The 2019/20 Champions League is in limbo as the coronavirus pandemic continues to cause major headaches for the sporting world.
Europe’s elite competition is midway through the Round of 16 but has now been halted amid the ongoing issues surrounding the virus.
With football at a standstill, UEFA are trying to work out how to finish off the campaign and when ties could be played.
Fans around Europe will have plenty of questions and here’s what we know so far…
How long is the Champions League suspended for?
The Round of 16 second leg ties on Tuesday, March 10 and Wednesday, March 11 were the last fixtures to be played.
Atletico Madrid, PSG, RB Leipzig and Atalanta all progressed while Liverpool and Tottenham were among the teams to be eliminated.
The other Round of 16 second legs were postponed on Sunday, March 15 with Chelsea and Manchester City among the sides with their ties still unfinished.
As those games could not be played to a conclusion, the draw for the quarter-finals has also been postponed.
CHAMPIONS LEAGUE AS IT STANDS
Last 16 second legs to be played:
Juventus vs Lyon (0-1 from first leg)
Man City vs Real Madrid (2-1 from first leg)
Bayern Munich vs Chelsea (3-0 from first leg)
Barcelona vs Napoli (1-1 from first leg)
When is the Champions League likely to resume?
All UEFA competitions, including the Champions League, have been indefinitely postponed and no new dates have been allocated.
At a conference on April 1, the national associations were presented with a variety of options for the resumption of domestic league action.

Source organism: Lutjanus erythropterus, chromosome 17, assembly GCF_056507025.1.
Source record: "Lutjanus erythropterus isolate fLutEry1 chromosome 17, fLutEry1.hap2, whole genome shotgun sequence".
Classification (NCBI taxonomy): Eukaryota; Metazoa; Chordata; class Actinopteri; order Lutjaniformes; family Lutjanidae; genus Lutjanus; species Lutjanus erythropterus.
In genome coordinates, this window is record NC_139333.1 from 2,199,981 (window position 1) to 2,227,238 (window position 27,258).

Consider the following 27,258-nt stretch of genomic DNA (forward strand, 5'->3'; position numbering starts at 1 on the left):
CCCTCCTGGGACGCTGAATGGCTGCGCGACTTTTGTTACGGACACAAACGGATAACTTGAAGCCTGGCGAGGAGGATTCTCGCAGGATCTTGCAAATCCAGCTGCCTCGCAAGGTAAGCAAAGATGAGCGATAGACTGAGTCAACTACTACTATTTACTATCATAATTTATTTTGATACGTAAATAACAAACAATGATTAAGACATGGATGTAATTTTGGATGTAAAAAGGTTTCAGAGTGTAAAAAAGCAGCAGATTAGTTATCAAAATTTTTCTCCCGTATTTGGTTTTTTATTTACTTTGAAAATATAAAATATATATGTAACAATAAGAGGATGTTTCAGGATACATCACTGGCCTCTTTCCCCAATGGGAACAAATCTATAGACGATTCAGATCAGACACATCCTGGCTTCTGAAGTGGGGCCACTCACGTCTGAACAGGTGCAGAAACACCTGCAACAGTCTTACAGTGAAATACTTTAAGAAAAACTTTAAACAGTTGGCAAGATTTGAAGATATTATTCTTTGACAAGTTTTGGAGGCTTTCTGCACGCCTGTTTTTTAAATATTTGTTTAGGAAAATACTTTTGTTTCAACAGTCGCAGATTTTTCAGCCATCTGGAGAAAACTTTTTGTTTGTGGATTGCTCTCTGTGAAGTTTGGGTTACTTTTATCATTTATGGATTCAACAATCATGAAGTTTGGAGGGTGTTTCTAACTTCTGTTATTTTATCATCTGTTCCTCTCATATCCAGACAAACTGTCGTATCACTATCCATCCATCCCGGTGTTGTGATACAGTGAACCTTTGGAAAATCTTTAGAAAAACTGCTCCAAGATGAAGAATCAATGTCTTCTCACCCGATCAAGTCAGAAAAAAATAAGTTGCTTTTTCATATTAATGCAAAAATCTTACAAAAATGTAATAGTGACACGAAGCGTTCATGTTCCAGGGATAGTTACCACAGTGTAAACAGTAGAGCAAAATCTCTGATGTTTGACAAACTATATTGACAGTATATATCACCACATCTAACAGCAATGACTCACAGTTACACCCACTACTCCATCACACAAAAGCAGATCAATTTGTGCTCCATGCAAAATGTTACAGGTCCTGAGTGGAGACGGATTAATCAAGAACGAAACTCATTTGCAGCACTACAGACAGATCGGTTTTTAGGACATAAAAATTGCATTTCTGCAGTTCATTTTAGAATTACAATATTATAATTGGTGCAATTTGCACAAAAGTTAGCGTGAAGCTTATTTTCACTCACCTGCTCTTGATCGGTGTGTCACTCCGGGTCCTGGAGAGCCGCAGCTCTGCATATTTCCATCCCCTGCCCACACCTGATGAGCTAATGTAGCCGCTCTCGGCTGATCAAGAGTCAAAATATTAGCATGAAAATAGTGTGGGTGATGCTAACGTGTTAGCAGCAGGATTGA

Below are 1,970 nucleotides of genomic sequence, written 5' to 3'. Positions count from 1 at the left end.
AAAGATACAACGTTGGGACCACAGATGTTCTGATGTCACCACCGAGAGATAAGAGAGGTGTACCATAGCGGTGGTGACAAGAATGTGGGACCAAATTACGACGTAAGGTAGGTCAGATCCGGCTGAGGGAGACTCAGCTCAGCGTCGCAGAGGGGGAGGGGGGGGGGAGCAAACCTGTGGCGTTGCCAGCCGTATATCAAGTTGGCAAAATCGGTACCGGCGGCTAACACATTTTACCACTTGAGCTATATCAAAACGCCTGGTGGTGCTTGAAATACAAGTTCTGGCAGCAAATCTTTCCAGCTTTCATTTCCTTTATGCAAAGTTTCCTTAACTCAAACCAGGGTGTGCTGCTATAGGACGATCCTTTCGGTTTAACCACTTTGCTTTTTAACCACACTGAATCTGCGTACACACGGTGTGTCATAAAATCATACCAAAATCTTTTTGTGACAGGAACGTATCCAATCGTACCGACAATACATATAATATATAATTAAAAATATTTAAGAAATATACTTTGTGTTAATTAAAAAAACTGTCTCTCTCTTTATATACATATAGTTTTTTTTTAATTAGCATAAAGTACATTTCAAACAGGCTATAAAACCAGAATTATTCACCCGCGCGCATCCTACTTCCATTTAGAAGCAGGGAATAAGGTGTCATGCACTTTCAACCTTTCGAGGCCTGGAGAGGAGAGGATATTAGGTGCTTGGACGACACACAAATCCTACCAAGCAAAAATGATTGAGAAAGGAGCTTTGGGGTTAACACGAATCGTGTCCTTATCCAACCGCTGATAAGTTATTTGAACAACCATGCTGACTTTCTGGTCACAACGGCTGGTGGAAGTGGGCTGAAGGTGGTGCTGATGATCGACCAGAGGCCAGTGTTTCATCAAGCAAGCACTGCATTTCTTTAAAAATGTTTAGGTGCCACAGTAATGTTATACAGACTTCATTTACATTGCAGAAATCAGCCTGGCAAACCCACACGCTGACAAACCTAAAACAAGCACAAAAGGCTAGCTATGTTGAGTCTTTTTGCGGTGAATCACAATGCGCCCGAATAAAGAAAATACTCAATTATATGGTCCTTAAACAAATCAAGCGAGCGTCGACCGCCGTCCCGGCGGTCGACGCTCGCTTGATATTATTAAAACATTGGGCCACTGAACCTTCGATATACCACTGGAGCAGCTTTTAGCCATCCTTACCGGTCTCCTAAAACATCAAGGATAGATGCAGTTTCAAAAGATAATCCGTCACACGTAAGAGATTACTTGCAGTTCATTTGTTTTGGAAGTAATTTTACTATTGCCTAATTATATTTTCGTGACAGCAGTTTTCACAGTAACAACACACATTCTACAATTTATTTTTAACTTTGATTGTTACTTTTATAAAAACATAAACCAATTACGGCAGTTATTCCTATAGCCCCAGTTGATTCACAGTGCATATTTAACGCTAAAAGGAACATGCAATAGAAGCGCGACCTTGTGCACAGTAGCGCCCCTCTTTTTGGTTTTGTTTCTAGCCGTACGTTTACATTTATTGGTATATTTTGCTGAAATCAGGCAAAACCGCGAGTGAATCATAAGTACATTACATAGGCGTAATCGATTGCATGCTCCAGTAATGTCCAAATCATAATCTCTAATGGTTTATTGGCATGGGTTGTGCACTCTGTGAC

But no decision was made because it remains very difficult to predict how long the disruption will last.
In the event that the resumption of domestic football is severely delayed, it is thought it would take precedence over European competition.
UEFA said: “All national team matches for men and women due to be played in June 2020 are postponed until further notice. This includes the play-off matches for UEFA EURO 2020 and qualifying matches for UEFA Women’s EURO 2021.
“All other UEFA competition matches, including the centralised international friendly matches, remain postponed until further notice.”
The statement added: “The deadlines related to all 2020/21 UEFA club competitions are postponed until further notice, in particular as regards the admission process and the registration of players. UEFA will set new deadlines in due course.
Will the Champions League season be voided?
Like in the Premier League, the Champions League is eager to a reach a conclusion and could decide this season’s competition with a ‘final four’ knockout tournament hosted in a single city.
AS reported recently that UEFA are drawing up a plan to complete the tournament with the semi-finals and final of each competition being contested in a single city over a four-day period.
Istanbul is hosting the Champions League final and would be the city for the event.
Before that of course, the Round of 16 and quarter-final ties would need to be played out.
AS add that these knockout fixtures are likely to be played in a single game format, either at a neutral venue or a draw to give one side home advantage.
Reducing the final stages of the competitions would allow more time for domestic competitions to be completed.
This option has not been confirmed yet and the UEFA working group are expected to offer a fresh update in due course.
What about the Europa League?